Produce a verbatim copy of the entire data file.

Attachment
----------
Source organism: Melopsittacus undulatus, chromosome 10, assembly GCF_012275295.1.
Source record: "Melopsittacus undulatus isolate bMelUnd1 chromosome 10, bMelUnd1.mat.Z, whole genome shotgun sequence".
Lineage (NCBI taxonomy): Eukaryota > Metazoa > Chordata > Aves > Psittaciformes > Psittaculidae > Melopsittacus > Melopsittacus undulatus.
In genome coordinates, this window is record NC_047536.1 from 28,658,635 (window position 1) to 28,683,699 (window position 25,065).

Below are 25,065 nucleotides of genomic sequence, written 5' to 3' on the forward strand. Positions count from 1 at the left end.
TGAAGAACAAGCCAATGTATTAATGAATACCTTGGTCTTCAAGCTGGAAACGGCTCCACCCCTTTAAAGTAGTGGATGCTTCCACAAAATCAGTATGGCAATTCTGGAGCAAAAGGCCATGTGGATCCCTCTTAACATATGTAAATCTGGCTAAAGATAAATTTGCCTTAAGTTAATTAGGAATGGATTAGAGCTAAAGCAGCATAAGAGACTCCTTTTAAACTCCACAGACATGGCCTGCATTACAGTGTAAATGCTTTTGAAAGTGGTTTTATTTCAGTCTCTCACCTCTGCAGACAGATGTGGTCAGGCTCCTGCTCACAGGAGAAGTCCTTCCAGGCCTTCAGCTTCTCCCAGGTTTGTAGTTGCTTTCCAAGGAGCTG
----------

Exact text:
Source organism: Melopsittacus undulatus, chromosome 10, assembly GCF_012275295.1.
Source record: "Melopsittacus undulatus isolate bMelUnd1 chromosome 10, bMelUnd1.mat.Z, whole genome shotgun sequence".
Lineage (NCBI taxonomy): Eukaryota > Metazoa > Chordata > Aves > Psittaciformes > Psittaculidae > Melopsittacus > Melopsittacus undulatus.
In genome coordinates, this window is record NC_047536.1 from 28,658,635 (window position 1) to 28,683,699 (window position 25,065).

Below are 25,065 nucleotides of genomic sequence, written 5' to 3' on the forward strand. Positions count from 1 at the left end.
TGAAGAACAAGCCAATGTATTAATGAATACCTTGGTCTTCAAGCTGGAAACGGCTCCACCCCTTTAAAGTAGTGGATGCTTCCACAAAATCAGTATGGCAATTCTGGAGCAAAAGGCCATGTGGATCCCTCTTAACATATGTAAATCTGGCTAAAGATAAATTTGCCTTAAGTTAATTAGGAATGGATTAGAGCTAAAGCAGCATAAGAGACTCCTTTTAAACTCCACAGACATGGCCTGCATTACAGTGTAAATGCTTTTGAAAGTGGTTTTATTTCAGTCTCTCACCTCTGCAGACAGATGTGGTCAGGCTCCTGCTCACAGGAGAAGTCCTTCCAGGCCTTCAGCTTCTCCCAGGTTTGTAGTTGCTTTCCAAGGAGCTG